The FDIC has mandated that financial institutions be compliant with the Fair and Accurate Credit Transactions Act of 2003 section 216 – ‘Guidelines Requiring the Proper Disposal of Consumer Information’. These guidelines have been in effect for financial institutions since 2005.
The Federal Deposit Insurance Corporation (FDIC) is an indepen-dent agency created by Congress to maintain stability and public confidence in the nation’s financial system. To accomplish this mission, the FDIC insures deposits; examines and supervises financial institutions for safety, soundness, and consumer protection; makes large and complex financial institutions resolvable; and man-ages receiverships.
Obligations Of Financial Institutions
FACTA guidelines require each financial institution to develop and maintain, as part of its information security program, appropriate controls designed to ensure that it properly disposes of consumer information originating from a consumer report.
Consumer information is any record about an individual, whether in paper, electronic, or other form that is a consumer report or is derived from a consumer report and that is maintained or otherwise possessed by or on behalf of the institution for a business purpose.
Consumer information is also a compilation of such records. However, a record that does not identify an individual is not considered consumer information. Therefore, the guidelines do not apply to aggregate information.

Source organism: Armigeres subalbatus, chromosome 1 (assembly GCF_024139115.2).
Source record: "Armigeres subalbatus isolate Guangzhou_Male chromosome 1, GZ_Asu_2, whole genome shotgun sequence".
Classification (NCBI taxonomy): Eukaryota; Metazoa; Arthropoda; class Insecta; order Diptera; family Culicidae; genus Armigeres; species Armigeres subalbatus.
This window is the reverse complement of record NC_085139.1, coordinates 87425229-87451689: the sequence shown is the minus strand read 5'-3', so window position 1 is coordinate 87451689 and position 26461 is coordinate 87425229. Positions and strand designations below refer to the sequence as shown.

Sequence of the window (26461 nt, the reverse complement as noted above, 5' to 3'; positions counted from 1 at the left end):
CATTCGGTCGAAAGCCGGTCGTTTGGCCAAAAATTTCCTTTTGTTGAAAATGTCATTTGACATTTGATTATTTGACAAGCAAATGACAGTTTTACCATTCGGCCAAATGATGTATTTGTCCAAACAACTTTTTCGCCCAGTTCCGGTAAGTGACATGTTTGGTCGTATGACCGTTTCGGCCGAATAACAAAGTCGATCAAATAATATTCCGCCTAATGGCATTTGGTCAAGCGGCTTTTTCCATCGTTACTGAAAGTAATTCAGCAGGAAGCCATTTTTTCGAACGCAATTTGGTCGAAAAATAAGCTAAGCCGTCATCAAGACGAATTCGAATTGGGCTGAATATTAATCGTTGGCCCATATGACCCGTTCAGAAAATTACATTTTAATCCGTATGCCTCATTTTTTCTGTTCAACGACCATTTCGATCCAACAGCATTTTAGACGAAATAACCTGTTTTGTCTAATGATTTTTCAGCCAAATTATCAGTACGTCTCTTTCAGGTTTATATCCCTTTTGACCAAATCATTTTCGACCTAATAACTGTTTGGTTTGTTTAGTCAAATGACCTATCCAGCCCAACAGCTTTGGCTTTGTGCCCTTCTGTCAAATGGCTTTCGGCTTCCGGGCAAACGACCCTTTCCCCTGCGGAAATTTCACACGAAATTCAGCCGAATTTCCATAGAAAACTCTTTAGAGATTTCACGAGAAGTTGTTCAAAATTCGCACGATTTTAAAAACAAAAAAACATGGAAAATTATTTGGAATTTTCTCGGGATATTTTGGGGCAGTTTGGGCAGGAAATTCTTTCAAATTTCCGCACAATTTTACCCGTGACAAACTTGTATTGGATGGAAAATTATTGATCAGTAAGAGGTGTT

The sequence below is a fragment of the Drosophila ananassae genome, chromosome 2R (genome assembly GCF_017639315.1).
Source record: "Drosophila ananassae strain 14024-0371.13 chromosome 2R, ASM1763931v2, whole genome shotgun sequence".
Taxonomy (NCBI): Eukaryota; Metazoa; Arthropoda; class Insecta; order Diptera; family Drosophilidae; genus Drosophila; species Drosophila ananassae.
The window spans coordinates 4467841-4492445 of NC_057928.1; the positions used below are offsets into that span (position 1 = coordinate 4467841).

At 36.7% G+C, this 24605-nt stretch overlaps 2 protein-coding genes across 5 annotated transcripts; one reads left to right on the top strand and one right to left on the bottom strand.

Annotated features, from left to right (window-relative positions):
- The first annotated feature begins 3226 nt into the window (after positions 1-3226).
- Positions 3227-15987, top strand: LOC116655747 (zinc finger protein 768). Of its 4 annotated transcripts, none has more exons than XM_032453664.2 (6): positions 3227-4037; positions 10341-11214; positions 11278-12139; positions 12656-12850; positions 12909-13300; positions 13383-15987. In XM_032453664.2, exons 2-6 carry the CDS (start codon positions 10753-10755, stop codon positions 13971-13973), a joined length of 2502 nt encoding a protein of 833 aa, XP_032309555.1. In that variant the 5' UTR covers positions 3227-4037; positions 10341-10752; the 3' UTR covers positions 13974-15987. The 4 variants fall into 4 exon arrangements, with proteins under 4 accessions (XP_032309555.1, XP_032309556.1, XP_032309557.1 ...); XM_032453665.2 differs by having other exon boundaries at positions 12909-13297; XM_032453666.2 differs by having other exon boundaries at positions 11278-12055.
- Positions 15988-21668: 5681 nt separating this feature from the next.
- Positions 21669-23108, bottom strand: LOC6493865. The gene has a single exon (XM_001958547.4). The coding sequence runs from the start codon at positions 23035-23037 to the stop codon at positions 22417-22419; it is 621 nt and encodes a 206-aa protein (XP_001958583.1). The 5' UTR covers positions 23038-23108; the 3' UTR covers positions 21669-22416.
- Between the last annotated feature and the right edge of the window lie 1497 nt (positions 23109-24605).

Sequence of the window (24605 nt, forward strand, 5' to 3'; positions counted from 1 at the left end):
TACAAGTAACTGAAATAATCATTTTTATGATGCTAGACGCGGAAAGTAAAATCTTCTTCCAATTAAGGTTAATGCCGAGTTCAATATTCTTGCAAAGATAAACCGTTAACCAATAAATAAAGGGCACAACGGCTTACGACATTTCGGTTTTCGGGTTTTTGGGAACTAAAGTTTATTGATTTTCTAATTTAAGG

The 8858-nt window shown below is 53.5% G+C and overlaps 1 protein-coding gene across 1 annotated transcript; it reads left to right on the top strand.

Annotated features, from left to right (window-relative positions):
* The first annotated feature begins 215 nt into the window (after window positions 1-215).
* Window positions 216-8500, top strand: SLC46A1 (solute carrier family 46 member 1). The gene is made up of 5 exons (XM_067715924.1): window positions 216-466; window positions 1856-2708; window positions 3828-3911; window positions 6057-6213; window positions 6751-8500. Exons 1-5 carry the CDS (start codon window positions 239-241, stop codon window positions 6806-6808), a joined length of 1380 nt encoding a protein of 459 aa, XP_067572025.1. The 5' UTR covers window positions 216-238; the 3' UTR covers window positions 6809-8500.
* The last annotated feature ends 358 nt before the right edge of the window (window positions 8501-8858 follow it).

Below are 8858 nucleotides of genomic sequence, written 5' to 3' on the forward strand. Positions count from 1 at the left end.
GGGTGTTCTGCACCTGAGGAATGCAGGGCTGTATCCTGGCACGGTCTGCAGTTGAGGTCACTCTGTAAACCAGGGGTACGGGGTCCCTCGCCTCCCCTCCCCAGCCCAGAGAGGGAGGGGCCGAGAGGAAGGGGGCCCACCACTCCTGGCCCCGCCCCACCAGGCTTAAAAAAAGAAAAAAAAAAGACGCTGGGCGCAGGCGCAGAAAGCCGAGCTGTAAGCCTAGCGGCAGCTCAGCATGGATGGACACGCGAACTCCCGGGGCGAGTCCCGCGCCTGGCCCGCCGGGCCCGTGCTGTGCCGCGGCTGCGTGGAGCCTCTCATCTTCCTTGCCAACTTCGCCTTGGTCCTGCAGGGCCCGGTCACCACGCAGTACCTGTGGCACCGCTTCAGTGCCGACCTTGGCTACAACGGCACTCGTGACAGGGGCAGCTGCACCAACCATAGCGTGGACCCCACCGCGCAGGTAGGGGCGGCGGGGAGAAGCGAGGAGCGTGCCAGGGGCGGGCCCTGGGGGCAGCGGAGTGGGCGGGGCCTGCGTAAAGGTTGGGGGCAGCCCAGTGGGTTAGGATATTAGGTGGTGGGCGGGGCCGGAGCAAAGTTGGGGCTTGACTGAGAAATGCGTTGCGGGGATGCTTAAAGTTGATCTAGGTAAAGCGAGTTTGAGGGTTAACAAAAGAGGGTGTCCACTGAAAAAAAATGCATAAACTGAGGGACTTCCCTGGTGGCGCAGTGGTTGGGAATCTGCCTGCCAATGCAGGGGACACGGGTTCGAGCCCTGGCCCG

In the performance of their business functions financial organizations will process records that identify an individual. Under FACTA, and required by the FDIC, these institutions must perform the following:
- Assess the risks to the consumer information handled by their organization.
- Evaluate security measures to control risks to consumer information.
- Design the information security programs to properly dispose of consumer records.
Failure to meet these directives will make an organization liable to statutory enforcement actions by the FDIC’s Enforcement Decisions & Orders (EDO) division. The statutory penalties assessed may include civil money penalty, removal/prohibition order, cease and desist or voluntary termination.
3rd Party Service Providers
Frequently, financial institutions will outsource functions of their data disposal process to third party service providers. A service provider is an entity that maintains, processes or otherwise is permitted access to customer information or consumer information through its performance of services to the bank . The guidelines direct financial institutions to require service providers by contract to implement appropriate measures designed to meet the FACTA obligations for the proper disposal of consumer information.
The FDIC and FACT require that any business that handles consumer information must take ‘reasonable measures’ to protect against unauthorized access or use of the consumer information. This includes and is not limited to:
- Any medium upon which physical and electronic consumer information was stored must be properly disposed of.
- Monitoring the disposal of electronic media and paper to ensure they cannot be read or reconstructed.
- Requiring that third party disposal companies be certified by a recognized trade association.
- Protect against the unauthorized and unintentional disposal of consumer information.
The FDIC guidelines do not recommend any specific form of data erasure but due to technological advances in data storage we recommend all erasure to be in compliance with NIST 800-88.
Complying with FDIC guidelines when managing and disposing of consumer data will limit your organization’s exposure to fines, data breaches and other regulatory issues. WipeDrive Enterprise is a proven software-based erasure tool that meets FDIC requirements for disposing of consumer data.
For more information on data security and data erasure products, please contact WipeDrive at 801.224.8900.